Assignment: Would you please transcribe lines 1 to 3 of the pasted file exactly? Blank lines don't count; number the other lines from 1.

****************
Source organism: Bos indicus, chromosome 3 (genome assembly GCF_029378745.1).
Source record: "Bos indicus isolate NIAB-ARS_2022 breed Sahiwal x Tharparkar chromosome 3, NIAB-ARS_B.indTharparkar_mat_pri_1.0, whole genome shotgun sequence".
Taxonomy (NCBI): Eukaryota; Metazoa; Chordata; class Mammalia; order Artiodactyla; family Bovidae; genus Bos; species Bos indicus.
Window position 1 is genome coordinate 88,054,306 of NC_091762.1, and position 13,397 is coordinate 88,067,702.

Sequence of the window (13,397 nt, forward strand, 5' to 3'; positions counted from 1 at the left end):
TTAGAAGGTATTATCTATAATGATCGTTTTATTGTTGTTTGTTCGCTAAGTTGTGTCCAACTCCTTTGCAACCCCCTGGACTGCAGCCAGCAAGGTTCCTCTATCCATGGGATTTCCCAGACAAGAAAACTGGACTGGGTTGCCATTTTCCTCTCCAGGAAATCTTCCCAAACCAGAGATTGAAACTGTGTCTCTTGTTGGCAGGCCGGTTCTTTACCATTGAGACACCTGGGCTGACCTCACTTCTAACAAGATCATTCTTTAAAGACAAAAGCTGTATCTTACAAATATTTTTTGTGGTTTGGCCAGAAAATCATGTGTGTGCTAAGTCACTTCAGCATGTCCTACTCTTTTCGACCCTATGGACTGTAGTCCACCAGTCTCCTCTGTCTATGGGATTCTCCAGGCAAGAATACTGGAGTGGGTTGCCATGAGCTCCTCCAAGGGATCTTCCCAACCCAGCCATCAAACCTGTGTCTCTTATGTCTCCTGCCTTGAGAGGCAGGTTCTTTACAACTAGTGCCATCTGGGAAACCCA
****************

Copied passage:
Source organism: Bos indicus, chromosome 3 (genome assembly GCF_029378745.1).
Source record: "Bos indicus isolate NIAB-ARS_2022 breed Sahiwal x Tharparkar chromosome 3, NIAB-ARS_B.indTharparkar_mat_pri_1.0, whole genome shotgun sequence".
Taxonomy (NCBI): Eukaryota; Metazoa; Chordata; class Mammalia; order Artiodactyla; family Bovidae; genus Bos; species Bos indicus.